The plague appeared on the territory of Russia at the end of the Stone Age

Biologists studied teeth and fragments of bones from 500 individual burials of the Upper Neolithic and Bronze Age. Analysis of the DNA extracted from 6 samples gave a full genome of the plaque bacterium (Yersinia pestis); the oldest of them lay in the land of 4,800 years.
Remains of people whose bones showed traces of plague bacillus were found in the territory of modern Germany, Lithuania, Russia, Croatia and Estonia. Samples from Russia and Estonia date back to earlier periods than the rest; moreover, they serve as perhaps the most ancient evidence of a human plague. As explained by Alexander Gerbig, a historian from the Historical Institute of the Max Planck Society, their dating roughly coincides with the dating of the DNA of a plague rod extracted from human remains found in the Altai.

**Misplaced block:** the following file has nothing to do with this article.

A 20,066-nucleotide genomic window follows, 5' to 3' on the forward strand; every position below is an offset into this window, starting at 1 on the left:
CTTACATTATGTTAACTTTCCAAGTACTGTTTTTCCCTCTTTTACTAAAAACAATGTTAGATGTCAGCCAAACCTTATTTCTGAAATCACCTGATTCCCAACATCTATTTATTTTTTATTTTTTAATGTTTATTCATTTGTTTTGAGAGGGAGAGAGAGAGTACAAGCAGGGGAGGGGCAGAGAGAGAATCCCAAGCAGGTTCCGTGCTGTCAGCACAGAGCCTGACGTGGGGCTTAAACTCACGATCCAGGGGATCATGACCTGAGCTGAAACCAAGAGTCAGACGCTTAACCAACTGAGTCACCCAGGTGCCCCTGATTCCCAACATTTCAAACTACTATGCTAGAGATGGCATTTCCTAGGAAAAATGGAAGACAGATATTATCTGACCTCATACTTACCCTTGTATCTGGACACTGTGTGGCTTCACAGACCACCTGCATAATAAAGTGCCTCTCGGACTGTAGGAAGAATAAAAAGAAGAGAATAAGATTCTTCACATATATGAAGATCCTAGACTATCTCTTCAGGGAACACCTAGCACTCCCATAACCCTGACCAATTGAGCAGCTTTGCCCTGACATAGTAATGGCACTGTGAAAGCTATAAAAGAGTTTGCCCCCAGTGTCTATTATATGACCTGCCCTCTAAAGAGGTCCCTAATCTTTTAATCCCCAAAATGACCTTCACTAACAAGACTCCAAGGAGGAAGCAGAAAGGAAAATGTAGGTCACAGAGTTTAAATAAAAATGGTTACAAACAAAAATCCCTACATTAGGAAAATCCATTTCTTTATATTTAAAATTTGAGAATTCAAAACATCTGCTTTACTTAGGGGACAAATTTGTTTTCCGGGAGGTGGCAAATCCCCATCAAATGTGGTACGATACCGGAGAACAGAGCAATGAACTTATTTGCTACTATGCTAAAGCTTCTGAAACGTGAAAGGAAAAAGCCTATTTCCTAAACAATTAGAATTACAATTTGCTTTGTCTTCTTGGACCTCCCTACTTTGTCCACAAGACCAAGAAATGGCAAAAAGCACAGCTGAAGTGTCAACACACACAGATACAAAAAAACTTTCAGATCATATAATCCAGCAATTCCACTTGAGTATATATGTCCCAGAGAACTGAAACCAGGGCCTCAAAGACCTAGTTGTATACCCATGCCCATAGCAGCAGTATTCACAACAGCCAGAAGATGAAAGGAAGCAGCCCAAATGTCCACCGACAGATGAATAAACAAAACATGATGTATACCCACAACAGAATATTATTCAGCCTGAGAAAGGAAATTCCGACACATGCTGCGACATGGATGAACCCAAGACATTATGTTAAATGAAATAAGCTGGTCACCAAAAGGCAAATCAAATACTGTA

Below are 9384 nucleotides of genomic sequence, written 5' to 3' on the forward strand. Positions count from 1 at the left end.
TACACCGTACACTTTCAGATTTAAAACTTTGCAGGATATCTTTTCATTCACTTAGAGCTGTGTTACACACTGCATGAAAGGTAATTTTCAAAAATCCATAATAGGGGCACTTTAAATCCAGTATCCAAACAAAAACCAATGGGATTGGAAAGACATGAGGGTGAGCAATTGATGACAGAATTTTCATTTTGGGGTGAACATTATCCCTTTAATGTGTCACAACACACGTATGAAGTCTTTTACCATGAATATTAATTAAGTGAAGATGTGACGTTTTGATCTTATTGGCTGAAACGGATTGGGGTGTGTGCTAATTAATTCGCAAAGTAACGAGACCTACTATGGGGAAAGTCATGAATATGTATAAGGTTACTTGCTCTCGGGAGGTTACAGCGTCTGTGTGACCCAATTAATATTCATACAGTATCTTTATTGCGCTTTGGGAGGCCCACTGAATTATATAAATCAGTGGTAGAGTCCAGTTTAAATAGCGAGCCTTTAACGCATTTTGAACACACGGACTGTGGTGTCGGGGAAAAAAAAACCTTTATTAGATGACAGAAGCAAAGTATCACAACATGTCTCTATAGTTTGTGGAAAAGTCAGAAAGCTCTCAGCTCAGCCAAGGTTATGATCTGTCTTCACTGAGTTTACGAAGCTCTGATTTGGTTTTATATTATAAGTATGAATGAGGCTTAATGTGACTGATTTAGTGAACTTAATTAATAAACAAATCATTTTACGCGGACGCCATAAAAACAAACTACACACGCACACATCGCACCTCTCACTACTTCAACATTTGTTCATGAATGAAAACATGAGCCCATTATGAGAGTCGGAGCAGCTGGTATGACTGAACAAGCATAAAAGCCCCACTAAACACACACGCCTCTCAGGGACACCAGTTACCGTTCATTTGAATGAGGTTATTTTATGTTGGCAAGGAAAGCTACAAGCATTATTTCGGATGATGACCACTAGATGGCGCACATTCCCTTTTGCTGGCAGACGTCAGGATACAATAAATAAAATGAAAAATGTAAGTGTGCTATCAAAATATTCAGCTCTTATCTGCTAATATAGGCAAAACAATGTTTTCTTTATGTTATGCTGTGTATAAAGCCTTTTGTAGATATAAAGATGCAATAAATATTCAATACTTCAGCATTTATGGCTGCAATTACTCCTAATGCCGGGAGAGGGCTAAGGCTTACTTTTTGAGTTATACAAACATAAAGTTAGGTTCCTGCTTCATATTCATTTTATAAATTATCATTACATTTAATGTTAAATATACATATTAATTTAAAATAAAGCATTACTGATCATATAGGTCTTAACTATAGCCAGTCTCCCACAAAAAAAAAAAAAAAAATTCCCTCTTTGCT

One of the six strains of the bacterium turned out to be older than the other five and is identical to the strain extracted from a Siberian burial made 4800-4600 years ago. At this time, people who lived in the territory of modern Russia and Ukraine, began resettlement to the west, to Europe. It is possible that these migrants brought the plague to Eastern Europe.
The bacterium Yersinia pestis has caused several pandemics in Europe, including the largest – the epidemic of the “Black Death” of the XIV century, which, according to various estimates, destroyed from one third to two-thirds of Europe’s population.
Comparing the Bronze Age bacteria decoded by the neolithic plague genome gene, scientists came to the conclusion that in the Stone Age and later people were infected with one closely related strains of bacteria. This suggests that, despite the large distances between the distribution areas of people of the Stone Age, they became infected from each other. “The plague came to Europe several times, or it fell once and remained there,” one of the authors of the study, Aida Andrades Valtueña, theorizes.
The study is published in the journal Current Biology.

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